Historically, Colorado is a conservative state and has a weak track record concerning bilingual education and language rights. Denver's public schools, with the largest bilingual student population, have been under a court ordered decree since 1984 — demanding compliance with federal policy on bilingual education. They remain out of compliance to this day. In 1987, voters passed an "English Is the Official Language of the State of Colorado" amendment to the constitution, mandating all state business be done in "English only." In 1992, a complaint filed by Padres Unidos with the Office of Civil Rights (OCR) resulted in the Denver Public Schools being found guilty of "Discrimination Based on Race in Bilingual Education." Because of the OCR findings and the creation of dual-language schools across the state, Colorado received national attention and became a target for local and national anti-bilingual proponents. It was in this context that Ron Unz chose to target Colorado for his anti-bilingual "English for the Children" campaign.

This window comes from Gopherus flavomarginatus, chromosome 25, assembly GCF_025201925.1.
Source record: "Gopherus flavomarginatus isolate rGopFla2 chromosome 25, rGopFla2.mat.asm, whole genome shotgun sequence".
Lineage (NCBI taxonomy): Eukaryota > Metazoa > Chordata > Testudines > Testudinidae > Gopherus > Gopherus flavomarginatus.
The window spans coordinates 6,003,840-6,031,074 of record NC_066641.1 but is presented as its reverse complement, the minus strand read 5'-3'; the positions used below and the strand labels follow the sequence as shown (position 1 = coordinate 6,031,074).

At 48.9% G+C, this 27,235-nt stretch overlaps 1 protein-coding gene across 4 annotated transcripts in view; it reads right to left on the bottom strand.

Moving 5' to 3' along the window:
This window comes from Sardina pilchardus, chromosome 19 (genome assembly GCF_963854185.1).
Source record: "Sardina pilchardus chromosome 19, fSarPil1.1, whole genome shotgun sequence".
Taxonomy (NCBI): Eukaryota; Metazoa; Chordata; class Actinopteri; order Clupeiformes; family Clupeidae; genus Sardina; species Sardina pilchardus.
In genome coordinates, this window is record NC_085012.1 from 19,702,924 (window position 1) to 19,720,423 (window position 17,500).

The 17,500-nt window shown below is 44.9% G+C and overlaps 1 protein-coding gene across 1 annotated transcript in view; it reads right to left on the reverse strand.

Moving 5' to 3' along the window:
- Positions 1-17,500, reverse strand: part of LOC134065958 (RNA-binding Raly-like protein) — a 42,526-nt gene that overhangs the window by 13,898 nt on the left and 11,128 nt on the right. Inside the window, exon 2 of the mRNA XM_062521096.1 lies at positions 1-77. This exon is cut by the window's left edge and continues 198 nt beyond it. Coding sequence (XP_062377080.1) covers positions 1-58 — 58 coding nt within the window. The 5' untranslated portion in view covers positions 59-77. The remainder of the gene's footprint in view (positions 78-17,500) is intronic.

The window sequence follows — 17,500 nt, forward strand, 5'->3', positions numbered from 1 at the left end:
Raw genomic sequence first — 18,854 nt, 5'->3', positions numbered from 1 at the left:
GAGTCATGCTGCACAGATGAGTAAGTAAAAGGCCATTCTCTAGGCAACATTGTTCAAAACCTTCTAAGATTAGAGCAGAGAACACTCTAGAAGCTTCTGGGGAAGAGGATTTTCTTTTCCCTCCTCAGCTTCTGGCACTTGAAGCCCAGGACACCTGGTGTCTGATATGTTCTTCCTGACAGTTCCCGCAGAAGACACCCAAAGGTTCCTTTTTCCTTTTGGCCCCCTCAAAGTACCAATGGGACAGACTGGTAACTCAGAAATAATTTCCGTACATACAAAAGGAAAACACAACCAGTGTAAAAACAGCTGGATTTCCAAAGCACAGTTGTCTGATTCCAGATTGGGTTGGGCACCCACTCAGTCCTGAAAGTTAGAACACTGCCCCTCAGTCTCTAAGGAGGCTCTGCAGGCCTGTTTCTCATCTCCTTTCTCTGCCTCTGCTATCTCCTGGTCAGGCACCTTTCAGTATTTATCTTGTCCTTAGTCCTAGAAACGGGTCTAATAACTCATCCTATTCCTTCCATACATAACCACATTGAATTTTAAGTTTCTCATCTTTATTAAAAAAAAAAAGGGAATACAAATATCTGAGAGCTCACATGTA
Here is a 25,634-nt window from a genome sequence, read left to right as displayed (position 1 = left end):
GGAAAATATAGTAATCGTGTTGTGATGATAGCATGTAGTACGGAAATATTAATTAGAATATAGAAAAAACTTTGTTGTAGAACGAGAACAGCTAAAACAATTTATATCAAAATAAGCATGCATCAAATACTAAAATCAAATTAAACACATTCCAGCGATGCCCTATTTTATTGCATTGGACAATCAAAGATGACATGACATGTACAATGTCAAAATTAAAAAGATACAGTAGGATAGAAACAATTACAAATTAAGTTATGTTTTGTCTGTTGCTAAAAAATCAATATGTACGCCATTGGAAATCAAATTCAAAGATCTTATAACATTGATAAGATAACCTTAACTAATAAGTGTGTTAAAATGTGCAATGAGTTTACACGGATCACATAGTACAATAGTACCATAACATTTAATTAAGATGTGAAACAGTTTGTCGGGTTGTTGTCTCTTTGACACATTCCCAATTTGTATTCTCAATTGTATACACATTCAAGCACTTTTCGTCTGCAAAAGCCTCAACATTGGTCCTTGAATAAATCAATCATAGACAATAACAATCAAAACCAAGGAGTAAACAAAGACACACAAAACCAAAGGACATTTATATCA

Critical to the success of the campaign was everyone's ability to unite around "No on 31" while also recognizing the need to approach various constituencies differently. In other words, depending on their conditions and concerns, different groups were approached with different reasons for voting against Amendment 31.
To defeat the amendment, it was essential to win over white middle-class voters. Our message was that the measure was too punitive because teachers could be personally sued for speaking Spanish in the classroom; too costly, because it would involve starting new programs; and too restrictive because it would have eliminated dual-language programs and parent choice. These points appeared in yard signs, on TV and radio — thanks to a $3 million donation by a generous parent whose daughter attends a dual-language public school in Northern Colorado. There is no question that the resources brought forth by this mother had a tremendous impact on the movement to win the campaign.
To win over the Latino and African-American communities, we helped them understand that the right to bilingual education is a part of the struggle for democracy and justice.
When the question of bilingual education was connected to becoming literate, being able to vote, and equal access to education, members of the African-American community could easily relate to the issue and see it as their own. One person pointed out how in the past, slaves caught learning how to read could be killed or have their tongues cut out.